But of course, there’s a caveat: It’s easy to go overboard on this popular dip. For store-bought hummus, a typical serving size listed on the label is about two tablespoons. At roughly 70 calories, that looks like a very smart calorie-conscious snack option. But, let’s be real—who has ever stopped at 2 tablespoons?

“If you eat hummus without being mindful of your portions, the calories can start to add up,” cautions Palmer—especially if you’re using dippers like pita bread or tortilla chips. Palmer suggests capping your intake at about ¼ cup, which gives you a satisfying dose of protein, fiber, and nutrients, without sending your snack time into calorie overload.

When buying store-bought hummus, watch out for brands who cut corners by using cheaper vegetable oils such as soybean or safflower instead of healthier extra-virgin olive oil–this is common. And keep an eye on those sodium numbers, since tubs can include a surprising amount of salt. Ideally, you want no more than 150mg of sodium in a 2-tablespoon serving. Finally, scan the ingredient list for preservatives such as potassium sorbate, sodium benzoate, and other items that you would never think of adding to your own hummus. “I like to see the same things in my store-bought hummus as I would in my homemade hummus,” Palmer says.

How to Eat Hummus

Of course, hummus is an excellent dip, but why stop there? Use it as a sandwich or pizza spread, a fancy burger condiment, a mayo alternative for tuna or egg salads, or whisk a couple of tablespoons with olive oil and vinegar for a creamy salad or grain bowl dressing.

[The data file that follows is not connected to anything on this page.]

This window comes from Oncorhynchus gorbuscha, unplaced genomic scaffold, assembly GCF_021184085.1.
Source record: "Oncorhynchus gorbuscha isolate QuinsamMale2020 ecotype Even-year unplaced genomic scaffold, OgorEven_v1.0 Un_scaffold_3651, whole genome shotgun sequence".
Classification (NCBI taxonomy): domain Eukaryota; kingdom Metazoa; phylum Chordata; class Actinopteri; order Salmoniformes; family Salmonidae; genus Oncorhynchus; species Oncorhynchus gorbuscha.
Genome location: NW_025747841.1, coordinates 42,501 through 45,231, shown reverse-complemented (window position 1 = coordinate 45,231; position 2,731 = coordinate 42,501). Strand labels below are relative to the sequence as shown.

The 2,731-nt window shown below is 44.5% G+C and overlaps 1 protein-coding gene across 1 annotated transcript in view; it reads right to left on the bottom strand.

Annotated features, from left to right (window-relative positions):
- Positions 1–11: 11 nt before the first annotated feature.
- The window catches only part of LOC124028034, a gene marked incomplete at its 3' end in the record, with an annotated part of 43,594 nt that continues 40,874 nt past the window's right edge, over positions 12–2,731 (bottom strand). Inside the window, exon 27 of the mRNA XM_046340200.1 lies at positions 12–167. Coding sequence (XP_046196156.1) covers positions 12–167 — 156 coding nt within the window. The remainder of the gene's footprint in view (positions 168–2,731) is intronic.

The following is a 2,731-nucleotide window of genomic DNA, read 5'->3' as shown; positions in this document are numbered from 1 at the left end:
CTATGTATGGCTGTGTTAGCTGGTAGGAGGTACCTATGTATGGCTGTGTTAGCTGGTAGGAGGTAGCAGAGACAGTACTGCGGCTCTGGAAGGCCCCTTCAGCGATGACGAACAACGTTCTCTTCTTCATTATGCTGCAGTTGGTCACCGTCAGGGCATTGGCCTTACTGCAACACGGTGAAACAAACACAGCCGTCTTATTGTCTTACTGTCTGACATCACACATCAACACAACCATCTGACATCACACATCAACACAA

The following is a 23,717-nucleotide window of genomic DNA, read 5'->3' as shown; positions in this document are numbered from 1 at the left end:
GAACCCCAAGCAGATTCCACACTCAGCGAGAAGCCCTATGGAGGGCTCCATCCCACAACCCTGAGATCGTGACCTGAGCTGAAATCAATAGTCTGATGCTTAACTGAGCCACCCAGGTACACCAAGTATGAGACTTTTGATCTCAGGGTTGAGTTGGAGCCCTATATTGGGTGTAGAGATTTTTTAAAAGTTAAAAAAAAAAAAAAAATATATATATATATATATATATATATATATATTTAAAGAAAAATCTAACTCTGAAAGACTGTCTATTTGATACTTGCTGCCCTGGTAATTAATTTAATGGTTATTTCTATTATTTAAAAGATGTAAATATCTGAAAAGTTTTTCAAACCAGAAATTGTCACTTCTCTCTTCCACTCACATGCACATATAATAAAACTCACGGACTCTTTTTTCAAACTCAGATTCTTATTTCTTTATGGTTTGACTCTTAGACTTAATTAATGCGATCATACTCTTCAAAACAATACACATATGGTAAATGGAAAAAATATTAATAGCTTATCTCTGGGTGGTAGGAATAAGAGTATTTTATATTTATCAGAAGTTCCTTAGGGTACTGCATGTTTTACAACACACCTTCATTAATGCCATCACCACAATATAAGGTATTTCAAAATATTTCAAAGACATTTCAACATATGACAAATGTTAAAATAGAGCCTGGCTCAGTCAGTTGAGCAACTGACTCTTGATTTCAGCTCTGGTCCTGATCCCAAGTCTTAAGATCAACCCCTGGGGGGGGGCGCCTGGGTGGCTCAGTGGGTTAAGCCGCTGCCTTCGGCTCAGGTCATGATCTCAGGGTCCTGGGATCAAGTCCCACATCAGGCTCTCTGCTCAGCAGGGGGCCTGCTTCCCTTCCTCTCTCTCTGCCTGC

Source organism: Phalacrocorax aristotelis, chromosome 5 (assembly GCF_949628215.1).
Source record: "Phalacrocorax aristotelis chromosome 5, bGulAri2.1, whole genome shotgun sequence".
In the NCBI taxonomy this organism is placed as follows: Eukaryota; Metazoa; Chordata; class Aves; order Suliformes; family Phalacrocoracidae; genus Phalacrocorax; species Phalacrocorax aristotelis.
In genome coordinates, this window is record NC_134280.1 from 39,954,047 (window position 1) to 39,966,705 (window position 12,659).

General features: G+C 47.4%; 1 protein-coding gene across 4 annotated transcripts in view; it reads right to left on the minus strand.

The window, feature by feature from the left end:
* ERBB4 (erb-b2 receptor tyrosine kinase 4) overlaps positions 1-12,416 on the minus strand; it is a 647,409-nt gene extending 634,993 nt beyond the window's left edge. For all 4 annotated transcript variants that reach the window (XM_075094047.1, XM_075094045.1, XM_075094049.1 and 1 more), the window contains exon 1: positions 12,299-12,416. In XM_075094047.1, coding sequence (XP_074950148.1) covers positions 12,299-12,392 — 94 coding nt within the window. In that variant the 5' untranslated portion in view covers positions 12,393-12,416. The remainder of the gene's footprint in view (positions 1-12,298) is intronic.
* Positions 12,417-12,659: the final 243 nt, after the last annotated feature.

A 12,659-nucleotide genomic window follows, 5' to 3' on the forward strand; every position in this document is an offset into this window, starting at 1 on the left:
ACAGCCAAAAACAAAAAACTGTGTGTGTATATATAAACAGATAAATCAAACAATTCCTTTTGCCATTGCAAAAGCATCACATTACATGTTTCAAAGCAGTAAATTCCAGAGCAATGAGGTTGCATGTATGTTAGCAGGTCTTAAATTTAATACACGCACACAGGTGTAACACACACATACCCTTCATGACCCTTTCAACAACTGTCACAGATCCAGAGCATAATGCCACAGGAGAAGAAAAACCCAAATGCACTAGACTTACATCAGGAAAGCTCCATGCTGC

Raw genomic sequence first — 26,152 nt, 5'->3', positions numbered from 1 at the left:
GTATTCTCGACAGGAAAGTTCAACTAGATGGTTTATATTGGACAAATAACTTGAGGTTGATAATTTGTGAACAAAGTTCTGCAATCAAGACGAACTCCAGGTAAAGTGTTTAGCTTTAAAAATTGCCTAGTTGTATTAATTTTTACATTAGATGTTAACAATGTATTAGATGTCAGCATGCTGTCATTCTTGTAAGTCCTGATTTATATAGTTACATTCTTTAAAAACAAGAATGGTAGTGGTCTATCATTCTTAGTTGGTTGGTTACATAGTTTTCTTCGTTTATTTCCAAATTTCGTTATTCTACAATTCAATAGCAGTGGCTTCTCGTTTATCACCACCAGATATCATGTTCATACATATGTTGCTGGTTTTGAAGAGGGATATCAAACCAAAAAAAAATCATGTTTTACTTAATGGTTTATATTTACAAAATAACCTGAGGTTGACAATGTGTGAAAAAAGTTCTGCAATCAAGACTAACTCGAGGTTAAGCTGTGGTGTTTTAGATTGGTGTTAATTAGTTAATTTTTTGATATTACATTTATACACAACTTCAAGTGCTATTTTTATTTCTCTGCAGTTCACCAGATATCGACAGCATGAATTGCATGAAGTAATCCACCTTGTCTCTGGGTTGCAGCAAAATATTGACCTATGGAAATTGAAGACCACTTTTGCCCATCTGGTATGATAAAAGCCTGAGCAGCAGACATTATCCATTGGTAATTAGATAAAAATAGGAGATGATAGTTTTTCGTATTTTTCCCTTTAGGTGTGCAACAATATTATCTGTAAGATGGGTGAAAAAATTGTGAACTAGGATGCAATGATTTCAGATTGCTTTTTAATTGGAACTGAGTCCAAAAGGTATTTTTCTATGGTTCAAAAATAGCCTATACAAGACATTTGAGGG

How to Make Your Own Hummus

There are plenty of great brands out there, but crafting your own hummus couldn’t be easier. These two fresh-flavored versions are guaranteed to be the hit of any summer party. Pro tip: Soaking and simmering dry chickpeas with baking soda helps to break them down so you end up with a creamier dip.

nata_vkusideyGetty Images

Pesto Hummus

Ingredients:
1 cup dry chickpeas
1 teaspoon baking soda
1/4 cup prepared pesto
3 tablespoons tahini
2 tablespoons extra virgin olive oil
Juice of 1/2 lemon
1 garlic clove, minced
1/2 teaspoon salt

Directions: Cover chickpeas and 1/2 teaspoon baking soda with 2-inches water and soak overnight. Drain chickpeas and place in a saucepan with 1/2 teaspoon baking soda and enough water to cover by 2-inches. Bring water to a boil, reduce heat to medium-low and simmer until chickpeas are very tender, about 25 minutes. Reserve 1/4 cup cooking water. Drain and set chickpeas aside to cool.

Place chickpeas and remaining ingredients in a food processor container and blend until smooth. If needed, blend in the reserved cooking water, 1 tablespoon at a time, to create the desired creamy texture.

Pita and Hummus

Photography by Paula ThomasGetty Images

Sun-Dried Tomato Hummus

Ingredients:
1 cup dry chickpeas
1/3 cup sun-dried tomatoes
3 tablespoons tahini
3 tablespoons extra virgin olive oil
2 garlic cloves, chopped
Juice of 1/2 lemon
1 teaspoon lemon zest
1/2 tsp smoked paprika
1/4 teaspoon salt

Directions: Cover chickpeas and 1/2 teaspoon baking soda with 2-inches water and soak overnight. Drain chickpeas and place in a saucepan with 1/2 teaspoon baking soda and enough water to cover by 2-inches. Bring water to a boil, reduce heat to medium-low and simmer until chickpeas are very tender, about 25 minutes. Reserve 1/4 cup cooking water. Drain and set chickpeas aside to cool.

Place chickpeas and remaining ingredients in a food processor container and blend until smooth. If needed, blend in the reserved cooking water, 1 tablespoon at a time, to create the desired creamy texture.